Yesterday, through a query sent to me by a learner of Hinduism, I came across, for the second time over the last few months, a fictitious tenet of Hinduism that has been circulating in Western literature for quite some time: “All Hindus believe that the world is illusory.”
When we study Shankara’s Advaita Vedanta, we cannot pick up a single phrase from his statements to conclude that everything is unreal. On reading his theory, it becomes clear that the universe is unreal only in comparison to Brahman, the Absolute Reality. Because most non-dualists consider the soul’s separateness from Brahman as a false experience, oneness with Brahman is the truth that they seek .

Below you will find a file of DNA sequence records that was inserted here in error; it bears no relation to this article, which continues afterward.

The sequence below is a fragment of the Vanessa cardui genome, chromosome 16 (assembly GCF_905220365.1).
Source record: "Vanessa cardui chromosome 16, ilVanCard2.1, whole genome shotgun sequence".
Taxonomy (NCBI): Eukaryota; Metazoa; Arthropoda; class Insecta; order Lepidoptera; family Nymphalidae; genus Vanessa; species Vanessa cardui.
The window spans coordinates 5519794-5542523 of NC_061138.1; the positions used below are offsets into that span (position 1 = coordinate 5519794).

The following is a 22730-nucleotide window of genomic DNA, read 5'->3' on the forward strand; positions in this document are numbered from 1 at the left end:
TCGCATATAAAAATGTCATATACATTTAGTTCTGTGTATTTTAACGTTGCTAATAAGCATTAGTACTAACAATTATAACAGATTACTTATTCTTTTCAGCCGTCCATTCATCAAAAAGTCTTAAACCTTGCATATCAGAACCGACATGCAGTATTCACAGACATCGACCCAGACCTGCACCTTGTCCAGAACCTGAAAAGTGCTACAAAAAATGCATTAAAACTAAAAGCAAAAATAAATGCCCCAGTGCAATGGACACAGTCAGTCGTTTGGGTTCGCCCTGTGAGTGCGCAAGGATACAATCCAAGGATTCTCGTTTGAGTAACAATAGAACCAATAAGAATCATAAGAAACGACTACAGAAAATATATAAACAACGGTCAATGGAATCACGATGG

Having said this, we should recognize that this Advaita philosophy is only a single model among the many truth-seeking models that have strongly influenced how Hindus connect to God. Ramanuja (philosophy: vishistadvaita), Madhva (dvaita), and Nimbarka, the well-known Vaishnava philosophers, clearly support that the world is real. Vallabhacharya, a Vaishnava non-dualist, too believes in a real world, which is nothing but Brahman. For Ramanuja, the relationship of complete dependence of the individual soul on the Lord is the truth to be uncovered, not the oneness of the self with Brahman. And because the Lord remains distinct from the self in the absence of non-duality, the Divine always remains unknowable in most devotional schools.
When the Hindu majority is Vaishnava, we cannot even conclude that Hindus support a “relatively real” world. And an “illusory” world is definitely out of question.
This post was last edited on March 28, 2019